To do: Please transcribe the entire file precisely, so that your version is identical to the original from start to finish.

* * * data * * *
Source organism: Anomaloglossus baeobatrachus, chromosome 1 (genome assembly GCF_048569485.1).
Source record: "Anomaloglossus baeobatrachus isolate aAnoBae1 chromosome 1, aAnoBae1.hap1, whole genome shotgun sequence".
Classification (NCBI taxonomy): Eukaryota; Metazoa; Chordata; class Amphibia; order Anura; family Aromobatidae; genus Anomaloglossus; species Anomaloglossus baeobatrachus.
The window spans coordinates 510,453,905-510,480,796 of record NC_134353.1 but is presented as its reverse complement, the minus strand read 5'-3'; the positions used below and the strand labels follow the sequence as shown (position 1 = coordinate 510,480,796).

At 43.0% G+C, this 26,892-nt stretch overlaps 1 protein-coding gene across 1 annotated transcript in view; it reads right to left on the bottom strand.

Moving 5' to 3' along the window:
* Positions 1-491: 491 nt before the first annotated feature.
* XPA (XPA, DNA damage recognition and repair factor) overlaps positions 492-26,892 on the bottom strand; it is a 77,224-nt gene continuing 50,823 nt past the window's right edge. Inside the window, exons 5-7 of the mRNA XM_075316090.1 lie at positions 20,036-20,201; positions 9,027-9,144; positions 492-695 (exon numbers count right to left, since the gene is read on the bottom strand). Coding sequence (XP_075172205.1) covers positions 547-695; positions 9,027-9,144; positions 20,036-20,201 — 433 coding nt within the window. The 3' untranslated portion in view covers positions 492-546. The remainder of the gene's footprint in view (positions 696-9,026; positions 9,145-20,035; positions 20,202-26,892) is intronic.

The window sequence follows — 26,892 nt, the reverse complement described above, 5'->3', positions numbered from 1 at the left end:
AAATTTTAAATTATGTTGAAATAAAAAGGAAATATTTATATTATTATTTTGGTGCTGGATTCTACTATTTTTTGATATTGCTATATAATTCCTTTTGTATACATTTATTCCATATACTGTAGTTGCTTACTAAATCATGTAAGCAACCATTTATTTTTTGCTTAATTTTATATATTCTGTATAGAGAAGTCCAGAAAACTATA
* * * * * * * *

Source organism: Anomaloglossus baeobatrachus, chromosome 1 (genome assembly GCF_048569485.1).
Source record: "Anomaloglossus baeobatrachus isolate aAnoBae1 chromosome 1, aAnoBae1.hap1, whole genome shotgun sequence".
Classification (NCBI taxonomy): Eukaryota; Metazoa; Chordata; class Amphibia; order Anura; family Aromobatidae; genus Anomaloglossus; species Anomaloglossus baeobatrachus.
The window spans coordinates 510,453,905-510,480,796 of record NC_134353.1 but is presented as its reverse complement, the minus strand read 5'-3'; the positions used below and the strand labels follow the sequence as shown (position 1 = coordinate 510,480,796).

At 43.0% G+C, this 26,892-nt stretch overlaps 1 protein-coding gene across 1 annotated transcript in view; it reads right to left on the bottom strand.

Moving 5' to 3' along the window:
* Positions 1-491: 491 nt before the first annotated feature.
* XPA (XPA, DNA damage recognition and repair factor) overlaps positions 492-26,892 on the bottom strand; it is a 77,224-nt gene continuing 50,823 nt past the window's right edge. Inside the window, exons 5-7 of the mRNA XM_075316090.1 lie at positions 20,036-20,201; positions 9,027-9,144; positions 492-695 (exon numbers count right to left, since the gene is read on the bottom strand). Coding sequence (XP_075172205.1) covers positions 547-695; positions 9,027-9,144; positions 20,036-20,201 — 433 coding nt within the window. The 3' untranslated portion in view covers positions 492-546. The remainder of the gene's footprint in view (positions 696-9,026; positions 9,145-20,035; positions 20,202-26,892) is intronic.

The window sequence follows — 26,892 nt, the reverse complement described above, 5'->3', positions numbered from 1 at the left end:
AAATTTTAAATTATGTTGAAATAAAAAGGAAATATTTATATTATTATTTTGGTGCTGGATTCTACTATTTTTTGATATTGCTATATAATTCCTTTTGTATACATTTATTCCATATACTGTAGTTGCTTACTAAATCATGTAAGCAACCATTTATTTTTTGCTTAATTTTATATATTCTGTATAGAGAAGTCCAGAAAACTATA